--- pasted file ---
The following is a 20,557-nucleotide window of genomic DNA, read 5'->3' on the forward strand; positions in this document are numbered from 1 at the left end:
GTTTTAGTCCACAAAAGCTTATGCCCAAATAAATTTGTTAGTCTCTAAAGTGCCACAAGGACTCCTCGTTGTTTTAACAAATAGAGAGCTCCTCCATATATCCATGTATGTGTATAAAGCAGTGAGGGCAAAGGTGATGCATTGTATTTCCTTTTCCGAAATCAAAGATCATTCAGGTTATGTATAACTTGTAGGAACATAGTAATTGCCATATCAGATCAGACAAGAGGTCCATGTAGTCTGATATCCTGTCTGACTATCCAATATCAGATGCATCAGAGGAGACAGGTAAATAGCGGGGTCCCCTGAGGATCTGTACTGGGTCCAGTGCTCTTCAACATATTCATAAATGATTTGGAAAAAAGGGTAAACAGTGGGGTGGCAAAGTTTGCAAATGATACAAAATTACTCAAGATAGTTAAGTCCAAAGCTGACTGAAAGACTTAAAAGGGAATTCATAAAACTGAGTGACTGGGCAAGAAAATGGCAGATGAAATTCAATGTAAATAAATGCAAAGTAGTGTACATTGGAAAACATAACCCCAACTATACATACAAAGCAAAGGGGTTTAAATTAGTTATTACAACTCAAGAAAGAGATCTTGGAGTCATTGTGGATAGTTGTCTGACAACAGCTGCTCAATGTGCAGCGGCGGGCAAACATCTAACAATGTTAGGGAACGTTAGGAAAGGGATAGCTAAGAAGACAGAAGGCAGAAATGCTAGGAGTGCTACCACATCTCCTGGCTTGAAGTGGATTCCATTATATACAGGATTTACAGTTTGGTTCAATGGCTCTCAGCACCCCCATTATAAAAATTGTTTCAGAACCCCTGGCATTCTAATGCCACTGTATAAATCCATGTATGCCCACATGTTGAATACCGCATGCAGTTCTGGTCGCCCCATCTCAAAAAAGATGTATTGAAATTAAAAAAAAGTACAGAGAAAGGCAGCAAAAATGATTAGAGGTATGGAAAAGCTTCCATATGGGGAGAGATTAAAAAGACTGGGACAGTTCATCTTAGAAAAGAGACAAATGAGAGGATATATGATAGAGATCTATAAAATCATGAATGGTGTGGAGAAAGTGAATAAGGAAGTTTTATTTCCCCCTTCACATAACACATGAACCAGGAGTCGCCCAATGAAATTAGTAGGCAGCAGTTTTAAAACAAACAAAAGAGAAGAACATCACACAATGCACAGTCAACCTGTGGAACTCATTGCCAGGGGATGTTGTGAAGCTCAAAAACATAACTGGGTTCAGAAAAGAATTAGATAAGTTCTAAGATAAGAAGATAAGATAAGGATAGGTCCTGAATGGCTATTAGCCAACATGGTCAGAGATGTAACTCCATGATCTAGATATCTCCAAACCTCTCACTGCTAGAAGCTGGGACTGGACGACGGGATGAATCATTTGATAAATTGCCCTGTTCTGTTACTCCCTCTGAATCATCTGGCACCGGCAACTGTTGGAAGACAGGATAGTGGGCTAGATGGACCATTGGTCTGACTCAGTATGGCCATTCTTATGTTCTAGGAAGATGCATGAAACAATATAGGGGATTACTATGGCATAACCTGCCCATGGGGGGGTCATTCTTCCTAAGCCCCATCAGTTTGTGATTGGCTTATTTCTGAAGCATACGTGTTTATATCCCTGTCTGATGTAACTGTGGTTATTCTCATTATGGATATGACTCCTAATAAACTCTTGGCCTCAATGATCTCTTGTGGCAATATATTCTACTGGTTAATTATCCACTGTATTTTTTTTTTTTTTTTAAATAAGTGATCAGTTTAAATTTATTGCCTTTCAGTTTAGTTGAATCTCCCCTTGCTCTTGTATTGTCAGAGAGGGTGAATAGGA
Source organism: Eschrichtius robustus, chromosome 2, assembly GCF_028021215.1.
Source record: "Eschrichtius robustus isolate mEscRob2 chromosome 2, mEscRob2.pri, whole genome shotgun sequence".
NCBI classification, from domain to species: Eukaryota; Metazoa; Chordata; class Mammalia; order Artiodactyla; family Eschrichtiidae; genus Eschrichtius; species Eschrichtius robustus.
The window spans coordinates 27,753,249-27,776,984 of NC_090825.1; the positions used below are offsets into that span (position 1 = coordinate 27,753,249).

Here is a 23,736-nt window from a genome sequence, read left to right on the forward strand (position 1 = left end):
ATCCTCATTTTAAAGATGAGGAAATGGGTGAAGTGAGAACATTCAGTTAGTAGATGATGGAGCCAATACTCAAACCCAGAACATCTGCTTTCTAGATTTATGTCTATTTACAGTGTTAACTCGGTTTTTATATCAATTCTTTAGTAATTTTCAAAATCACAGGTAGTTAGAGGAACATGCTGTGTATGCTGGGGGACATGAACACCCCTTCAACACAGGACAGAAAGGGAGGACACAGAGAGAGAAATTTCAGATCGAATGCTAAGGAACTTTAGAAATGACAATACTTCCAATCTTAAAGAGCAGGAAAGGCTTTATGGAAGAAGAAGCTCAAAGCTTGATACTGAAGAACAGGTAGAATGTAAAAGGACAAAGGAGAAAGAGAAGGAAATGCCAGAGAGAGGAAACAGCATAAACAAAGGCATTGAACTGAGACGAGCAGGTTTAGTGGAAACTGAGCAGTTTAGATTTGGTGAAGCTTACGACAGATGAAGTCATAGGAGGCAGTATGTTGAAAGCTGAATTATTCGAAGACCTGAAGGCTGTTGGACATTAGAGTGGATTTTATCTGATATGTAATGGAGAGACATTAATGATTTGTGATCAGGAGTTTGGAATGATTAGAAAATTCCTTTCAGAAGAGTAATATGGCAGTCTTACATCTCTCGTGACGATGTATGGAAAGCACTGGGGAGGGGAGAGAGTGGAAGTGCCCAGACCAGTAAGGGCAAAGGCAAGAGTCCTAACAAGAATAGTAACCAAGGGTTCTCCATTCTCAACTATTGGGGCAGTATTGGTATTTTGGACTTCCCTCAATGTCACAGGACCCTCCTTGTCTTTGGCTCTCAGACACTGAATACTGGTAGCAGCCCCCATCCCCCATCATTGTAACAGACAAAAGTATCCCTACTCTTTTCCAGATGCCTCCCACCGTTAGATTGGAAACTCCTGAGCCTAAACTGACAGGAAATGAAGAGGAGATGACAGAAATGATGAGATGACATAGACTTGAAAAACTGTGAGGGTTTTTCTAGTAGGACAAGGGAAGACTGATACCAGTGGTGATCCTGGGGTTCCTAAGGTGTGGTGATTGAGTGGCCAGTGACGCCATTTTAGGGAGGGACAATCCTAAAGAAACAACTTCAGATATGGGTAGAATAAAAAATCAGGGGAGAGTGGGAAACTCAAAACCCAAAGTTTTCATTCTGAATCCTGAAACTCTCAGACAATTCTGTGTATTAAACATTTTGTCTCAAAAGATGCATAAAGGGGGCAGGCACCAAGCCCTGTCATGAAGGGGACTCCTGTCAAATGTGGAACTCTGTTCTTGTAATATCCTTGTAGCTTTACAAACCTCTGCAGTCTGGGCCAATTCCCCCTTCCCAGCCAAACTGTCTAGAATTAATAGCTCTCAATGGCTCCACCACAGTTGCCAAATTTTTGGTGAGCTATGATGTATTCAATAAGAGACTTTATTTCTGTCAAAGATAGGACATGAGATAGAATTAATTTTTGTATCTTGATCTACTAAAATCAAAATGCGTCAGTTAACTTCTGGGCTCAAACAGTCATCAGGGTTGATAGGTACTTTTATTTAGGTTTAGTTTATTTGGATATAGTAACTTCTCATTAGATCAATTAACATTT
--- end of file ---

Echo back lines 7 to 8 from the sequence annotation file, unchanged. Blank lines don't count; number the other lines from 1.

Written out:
Here is a 23,736-nt window from a genome sequence, read left to right on the forward strand (position 1 = left end):
ATCCTCATTTTAAAGATGAGGAAATGGGTGAAGTGAGAACATTCAGTTAGTAGATGATGGAGCCAATACTCAAACCCAGAACATCTGCTTTCTAGATTTATGTCTATTTACAGTGTTAACTCGGTTTTTATATCAATTCTTTAGTAATTTTCAAAATCACAGGTAGTTAGAGGAACATGCTGTGTATGCTGGGGGACATGAACACCCCTTCAACACAGGACAGAAAGGGAGGACACAGAGAGAGAAATTTCAGATCGAATGCTAAGGAACTTTAGAAATGACAATACTTCCAATCTTAAAGAGCAGGAAAGGCTTTATGGAAGAAGAAGCTCAAAGCTTGATACTGAAGAACAGGTAGAATGTAAAAGGACAAAGGAGAAAGAGAAGGAAATGCCAGAGAGAGGAAACAGCATAAACAAAGGCATTGAACTGAGACGAGCAGGTTTAGTGGAAACTGAGCAGTTTAGATTTGGTGAAGCTTACGACAGATGAAGTCATAGGAGGCAGTATGTTGAAAGCTGAATTATTCGAAGACCTGAAGGCTGTTGGACATTAGAGTGGATTTTATCTGATATGTAATGGAGAGACATTAATGATTTGTGATCAGGAGTTTGGAATGATTAGAAAATTCCTTTCAGAAGAGTAATATGGCAGTCTTACATCTCTCGTGACGATGTATGGAAAGCACTGGGGAGGGGAGAGAGTGGAAGTGCCCAGACCAGTAAGGGCAAAGGCAAGAGTCCTAACAAGAATAGTAACCAAGGGTTCTCCATTCTCAACTATTGGGGCAGTATTGGTATTTTGGACTTCCCTCAATGTCACAGGACCCTCCTTGTCTTTGGCTCTCAGACACTGAATACTGGTAGCAGCCCCCATCCCCCATCATTGTAACAGACAAAAGTATCCCTACTCTTTTCCAGATGCCTCCCACCGTTAGATTGGAAACTCCTGAGCCTAAACTGACAGGAAATGAAGAGGAGATGACAGAAATGATGAGATGACATAGACTTGAAAAACTGTGAGGGTTTTTCTAGTAGGACAAGGGAAGACTGATACCAGTGGTGATCCTGGGGTTCCTAAGGTGTGGTGATTGAGTGGCCAGTGACGCCATTTTAGGGAGGGACAATCCTAAAGAAACAACTTCAGATATGGGTAGAATAAAAAATCAGGGGAGAGTGGGAAACTCAAAACCCAAAGTTTTCATTCTGAATCCTGAAACTCTCAGACAATTCTGTGTATTAAACATTTTGTCTCAAAAGATGCATAAAGGGGGCAGGCACCAAGCCCTGTCATGAAGGGGACTCCTGTCAAATGTGGAACTCTGTTCTTGTAATATCCTTGTAGCTTTACAAACCTCTGCAGTCTGGGCCAATTCCCCCTTCCCAGCCAAACTGTCTAGAATTAATAGCTCTCAATGGCTCCACCACAGTTGCCAAATTTTTGGTGAGCTATGATGTATTCAATAAGAGACTTTATTTCTGTCAAAGATAGGACATGAGATAGAATTAATTTTTGTATCTTGATCTACTAAAATCAAAATGCGTCAGTTAACTTCTGGGCTCAAACAGTCATCAGGGTTGATAGGTACTTTTATTTAGGTTTAGTTTATTTGGATATAGTAACTTCTCATTAGATCAATTAACATTT